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Behind the Headlines: APA News Blog

Academic Version: Applying my personal experiences and academic research as a professor of Sociology and Asian American Studies to provide a more complete understanding of political, economic, and cultural issues and current events related to American race relations, and Asia/Asian America in particular.

Plain English: Trying to put my Ph.D. to good use.

August 8, 2005

Written by C.N.

Cultural & Language Differences Lead to Pharmacy Arrests

The New York Times reports that law enforcement officials recently arrested dozens of convenience store owners and clerks in northwest rural Georgia for selling materials and ingredients commonly used to make the drug methamphetamine. However, the article notes that almost all of the people arrested are Asian Indians and that cultural and languages differences may have played a part in the arrests:

Forty-four of the defendants [out of 49 total] are Indian immigrants – 32, mostly unrelated, are named Patel – and many spoke little more than the kind of transactional English mocked in sitcoms. So when a government informant told store clerks that he needed the cold medicine, matches and camping fuel to “finish up a cook,” some of them said they figured he must have meant something about barbecue. . . .

The biggest problem, defense lawyers say, is the language barrier between an immigrant store clerk and the undercover informants who used drug slang or quick asides to convey that they were planning to make methamphetamine. “They’re not really paying attention to what they’re being told,” said Steve Sadow, one of the lawyers. “Their business is: I ring it up, you leave, I’ve done my job.”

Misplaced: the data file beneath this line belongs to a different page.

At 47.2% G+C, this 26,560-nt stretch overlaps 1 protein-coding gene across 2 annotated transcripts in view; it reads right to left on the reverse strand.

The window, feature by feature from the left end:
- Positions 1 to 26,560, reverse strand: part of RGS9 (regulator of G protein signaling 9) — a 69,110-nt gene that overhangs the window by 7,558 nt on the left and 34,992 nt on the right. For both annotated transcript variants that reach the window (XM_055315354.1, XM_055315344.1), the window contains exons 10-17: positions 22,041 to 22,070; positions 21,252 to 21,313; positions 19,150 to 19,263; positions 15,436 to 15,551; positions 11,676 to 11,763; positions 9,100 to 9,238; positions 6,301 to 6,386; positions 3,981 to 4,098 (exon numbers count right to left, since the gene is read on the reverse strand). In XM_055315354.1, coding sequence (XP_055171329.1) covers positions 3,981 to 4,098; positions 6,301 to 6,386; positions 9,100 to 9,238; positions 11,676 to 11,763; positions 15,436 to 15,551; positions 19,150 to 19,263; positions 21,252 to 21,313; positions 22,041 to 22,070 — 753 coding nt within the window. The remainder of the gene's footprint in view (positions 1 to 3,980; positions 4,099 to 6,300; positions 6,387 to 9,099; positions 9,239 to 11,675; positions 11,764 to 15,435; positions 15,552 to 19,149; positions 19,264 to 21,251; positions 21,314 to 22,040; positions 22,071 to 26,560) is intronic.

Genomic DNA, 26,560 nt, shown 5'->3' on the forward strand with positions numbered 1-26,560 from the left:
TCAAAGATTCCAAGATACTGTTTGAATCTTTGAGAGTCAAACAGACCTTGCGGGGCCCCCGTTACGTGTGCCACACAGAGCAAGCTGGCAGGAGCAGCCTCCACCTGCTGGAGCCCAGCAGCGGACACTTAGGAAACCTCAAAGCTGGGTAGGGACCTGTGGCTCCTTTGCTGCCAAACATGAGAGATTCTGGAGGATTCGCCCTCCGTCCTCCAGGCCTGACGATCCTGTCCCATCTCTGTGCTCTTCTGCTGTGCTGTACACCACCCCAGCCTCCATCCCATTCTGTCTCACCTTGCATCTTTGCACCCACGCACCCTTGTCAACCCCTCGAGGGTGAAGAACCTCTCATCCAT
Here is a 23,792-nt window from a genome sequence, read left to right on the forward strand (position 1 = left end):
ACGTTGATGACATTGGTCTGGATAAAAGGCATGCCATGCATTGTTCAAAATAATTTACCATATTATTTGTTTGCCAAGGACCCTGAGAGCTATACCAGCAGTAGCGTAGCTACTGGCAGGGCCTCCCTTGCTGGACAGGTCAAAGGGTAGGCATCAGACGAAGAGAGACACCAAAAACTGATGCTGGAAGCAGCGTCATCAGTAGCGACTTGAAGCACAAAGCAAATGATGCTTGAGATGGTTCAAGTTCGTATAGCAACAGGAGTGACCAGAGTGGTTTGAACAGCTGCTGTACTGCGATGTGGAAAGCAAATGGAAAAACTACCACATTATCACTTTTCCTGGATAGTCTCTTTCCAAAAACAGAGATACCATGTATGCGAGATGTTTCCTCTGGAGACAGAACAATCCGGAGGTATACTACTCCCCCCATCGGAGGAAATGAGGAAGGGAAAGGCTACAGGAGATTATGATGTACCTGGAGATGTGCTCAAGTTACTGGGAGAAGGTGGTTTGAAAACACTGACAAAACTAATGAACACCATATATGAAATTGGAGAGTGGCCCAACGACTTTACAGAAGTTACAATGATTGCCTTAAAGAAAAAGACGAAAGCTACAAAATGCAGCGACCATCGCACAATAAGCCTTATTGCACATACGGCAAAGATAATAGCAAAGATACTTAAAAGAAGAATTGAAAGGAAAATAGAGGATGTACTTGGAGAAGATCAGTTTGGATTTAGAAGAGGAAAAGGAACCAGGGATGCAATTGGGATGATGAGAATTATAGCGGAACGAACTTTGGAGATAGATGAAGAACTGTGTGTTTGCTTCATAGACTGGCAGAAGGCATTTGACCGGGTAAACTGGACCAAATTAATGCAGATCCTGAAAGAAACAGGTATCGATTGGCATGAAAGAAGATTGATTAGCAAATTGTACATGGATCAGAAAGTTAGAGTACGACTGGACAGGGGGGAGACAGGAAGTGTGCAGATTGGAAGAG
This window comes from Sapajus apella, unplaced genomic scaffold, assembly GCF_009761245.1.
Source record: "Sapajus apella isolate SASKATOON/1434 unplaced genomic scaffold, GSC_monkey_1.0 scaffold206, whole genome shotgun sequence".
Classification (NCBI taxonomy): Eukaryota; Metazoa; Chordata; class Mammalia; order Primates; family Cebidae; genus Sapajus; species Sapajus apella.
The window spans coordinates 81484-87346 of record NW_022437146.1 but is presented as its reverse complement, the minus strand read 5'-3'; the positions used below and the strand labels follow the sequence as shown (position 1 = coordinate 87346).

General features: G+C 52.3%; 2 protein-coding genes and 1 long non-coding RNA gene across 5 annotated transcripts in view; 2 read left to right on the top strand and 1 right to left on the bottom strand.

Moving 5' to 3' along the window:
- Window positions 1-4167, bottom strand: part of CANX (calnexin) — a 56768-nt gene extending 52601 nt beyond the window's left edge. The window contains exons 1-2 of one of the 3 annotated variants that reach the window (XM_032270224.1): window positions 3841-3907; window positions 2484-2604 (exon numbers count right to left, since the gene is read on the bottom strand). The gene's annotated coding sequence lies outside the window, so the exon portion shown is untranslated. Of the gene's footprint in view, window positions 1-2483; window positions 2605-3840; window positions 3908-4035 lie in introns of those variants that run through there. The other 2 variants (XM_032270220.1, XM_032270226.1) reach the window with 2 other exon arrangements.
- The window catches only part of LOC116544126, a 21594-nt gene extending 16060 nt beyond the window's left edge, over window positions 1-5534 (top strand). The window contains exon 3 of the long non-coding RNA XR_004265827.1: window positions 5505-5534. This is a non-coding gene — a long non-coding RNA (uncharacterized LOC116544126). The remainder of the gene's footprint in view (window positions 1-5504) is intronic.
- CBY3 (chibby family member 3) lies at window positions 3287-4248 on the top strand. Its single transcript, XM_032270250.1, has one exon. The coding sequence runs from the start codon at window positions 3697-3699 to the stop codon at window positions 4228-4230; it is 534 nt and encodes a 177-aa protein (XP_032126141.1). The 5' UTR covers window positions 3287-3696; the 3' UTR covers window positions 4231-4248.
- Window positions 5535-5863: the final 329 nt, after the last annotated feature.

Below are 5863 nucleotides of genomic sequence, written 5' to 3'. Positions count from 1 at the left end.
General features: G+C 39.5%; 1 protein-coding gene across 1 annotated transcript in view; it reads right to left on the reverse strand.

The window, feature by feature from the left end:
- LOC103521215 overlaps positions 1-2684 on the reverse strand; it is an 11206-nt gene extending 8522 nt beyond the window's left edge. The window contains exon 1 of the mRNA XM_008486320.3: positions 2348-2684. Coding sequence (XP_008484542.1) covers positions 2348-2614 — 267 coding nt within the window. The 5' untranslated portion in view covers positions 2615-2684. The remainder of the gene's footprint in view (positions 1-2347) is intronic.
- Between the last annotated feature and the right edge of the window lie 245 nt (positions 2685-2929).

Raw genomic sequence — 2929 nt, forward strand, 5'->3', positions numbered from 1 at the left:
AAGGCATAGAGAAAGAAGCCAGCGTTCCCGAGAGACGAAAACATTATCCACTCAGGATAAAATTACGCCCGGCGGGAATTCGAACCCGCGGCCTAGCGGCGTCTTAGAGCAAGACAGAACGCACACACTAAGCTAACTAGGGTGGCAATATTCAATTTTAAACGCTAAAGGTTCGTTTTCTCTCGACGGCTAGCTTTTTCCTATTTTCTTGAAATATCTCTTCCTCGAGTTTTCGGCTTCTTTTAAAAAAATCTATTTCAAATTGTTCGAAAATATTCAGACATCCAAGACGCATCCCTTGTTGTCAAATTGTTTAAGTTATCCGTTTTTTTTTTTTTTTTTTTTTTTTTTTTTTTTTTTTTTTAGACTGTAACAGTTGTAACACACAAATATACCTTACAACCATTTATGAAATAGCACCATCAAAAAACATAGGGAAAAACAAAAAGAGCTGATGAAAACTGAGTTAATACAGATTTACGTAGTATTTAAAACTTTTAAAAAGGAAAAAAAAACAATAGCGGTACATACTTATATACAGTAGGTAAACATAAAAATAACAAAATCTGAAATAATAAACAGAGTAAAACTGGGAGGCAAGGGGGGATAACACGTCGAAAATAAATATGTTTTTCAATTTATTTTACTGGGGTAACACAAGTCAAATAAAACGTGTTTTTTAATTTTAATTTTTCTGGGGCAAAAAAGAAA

For the Indians, their lives largely limited to store and home, it is as if they have fallen through a looking glass into a world they were content to keep on the other side of the cash register. “This is the first time I heard this – I don’t know how to pronounce – this meta-meta something,” said Hajira Ahmed, whose husband is in jail pending charges that he sold cold medicine and antifreeze at their convenience store.

But David Nahmias, the United States attorney for the Northern District of Georgia, said the evidence showed that the clerks knew that the informants posing as customers planned to make drugs. Federal law makes it illegal to sell products knowing, or with reason to believe, that they will be used to produce drugs.

The article goes on to note that because such a overwhelming proportion of those arrested were Asian Indians, law enforcement authorities are being accused of purposely singling out Indian stores in the area for prosecution, a belief also held by many back in India where this story has been highly publicized.

Obviously I do not know the details of these cases, but many of the charges seem seem rather dubious to me. It is one thing for sting informants to “drop hints” that they were going to use the medicine and materials they bought at the convenience stories to make drugs. However, it is a completely different matter as to whether or not the store owners and clerks clearly understood the slang and idioms the informants were using.

In more general terms, I am also highly skeptical about the tactic of targeting merchants who sell legal products that just might be used illegally. From the article, it seems like most store owners were following the letter of the law and restricting sales to individual customers. If the government wants to tightly control their sales so that they can’t be used illegally, then why don’t they just make them available by prescription only, rather than targeting merchants who are trying to obey the letter of the law and just out make a decent living?

We’ll have to follow this story as it unfolds.


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Copyright © 2001- by C.N. Le. Some rights reserved. Creative Commons License

Suggested reference: Le, C.N. . "Cultural & Language Differences Lead to Pharmacy Arrests" Asian-Nation: The Landscape of Asian America. <http://www.asian-nation.org/headlines/2005/08/cultural-language-differences-lead-to-pharmacy-arrests/> ().

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